Review: The Last 5 Years

An emotionally powerful and intimate musical, The Last 5 Years charts the relationship of Cathy and Jamie, the story beginning with Cathy at the start of their five years together and Jamie at the end.  Through a collection of inter-cutting scenes, almost entirely through-composed, we watch Jamie move forward in time as Cathy moves backwards, the two characters only meeting once in the middle of the show where time reaches the same point for their wedding.

Cathy is a performer who has been turned down by a theatrical agent and her career is struggling.  Jamie is a writer, his career beginning to soar with the publication of his first book.  Jamie’s commitment to his writing creates a divide between the two and as Cathy moves to Ohio for a summer job, Jamie goes to visit her and proposes.  Following their marriage, Jamie finds his vow to Cathy straying as he gains new popularity through his writing and he becomes unfaithful.  At the end of the play we see Cathy bidding Jamie goodbye, glowing with happiness after their first date, and Jamie saying goodbye as he ends their five-year relationship.

The concept and writing of the piece is fantastically strong, with the textural complexity and the beauty of Jason Robert Brown’s score supporting the emotional charge of the story with perfection.  The orchestration for piano and small strings gives a distinctive style and quality to the music and Lee Freeman’s musical direction is near spot-on.  Ben M Rodgers’ design is strong with a nice concept however it lacks a little further inspiration and detail, not entirely serving the director with any room for variation.  Drew Baker’s direction was rather literal at times and often repetitive, with more reasoning and deeper thought needed as it never felt fully informed about the decisions in the piece.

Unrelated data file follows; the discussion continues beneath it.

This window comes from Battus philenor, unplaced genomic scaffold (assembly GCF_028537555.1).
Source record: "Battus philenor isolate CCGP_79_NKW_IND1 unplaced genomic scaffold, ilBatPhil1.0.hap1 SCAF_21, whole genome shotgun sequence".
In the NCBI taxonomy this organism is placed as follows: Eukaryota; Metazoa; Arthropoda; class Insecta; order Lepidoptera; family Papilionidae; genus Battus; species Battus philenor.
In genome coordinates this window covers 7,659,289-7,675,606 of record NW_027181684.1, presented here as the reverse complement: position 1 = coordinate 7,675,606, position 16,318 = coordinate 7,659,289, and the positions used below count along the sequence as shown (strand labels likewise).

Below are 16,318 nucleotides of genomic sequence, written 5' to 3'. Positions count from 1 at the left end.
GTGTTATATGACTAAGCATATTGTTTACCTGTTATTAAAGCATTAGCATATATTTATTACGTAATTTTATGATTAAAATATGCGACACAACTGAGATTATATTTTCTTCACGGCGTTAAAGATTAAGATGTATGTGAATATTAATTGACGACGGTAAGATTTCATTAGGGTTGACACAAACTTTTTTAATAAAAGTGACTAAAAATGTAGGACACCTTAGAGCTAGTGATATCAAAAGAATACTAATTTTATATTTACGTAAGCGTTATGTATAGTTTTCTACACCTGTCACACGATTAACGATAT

Lauren Samuels as Cathy demonstrates amazing vocal ability, clear and powerful emotion, though a little more subtlety is needed at times within the intimate space of the pub theatre, this is not aided however by a poor sound design.  Christopher Pym’s Jamie is captivating with great vocal tone and ability, with his emotional levels reaching the mark by the later numbers.  Overall the depth of the emotion and the delicate intricacy required at times is not quite reached, however I have no doubts that this will be achieved as the show settles in.

Runs until 5th March 2011 at the Tabard Theatre, W4 1LW.

Copyright © theatreJunki 2011.


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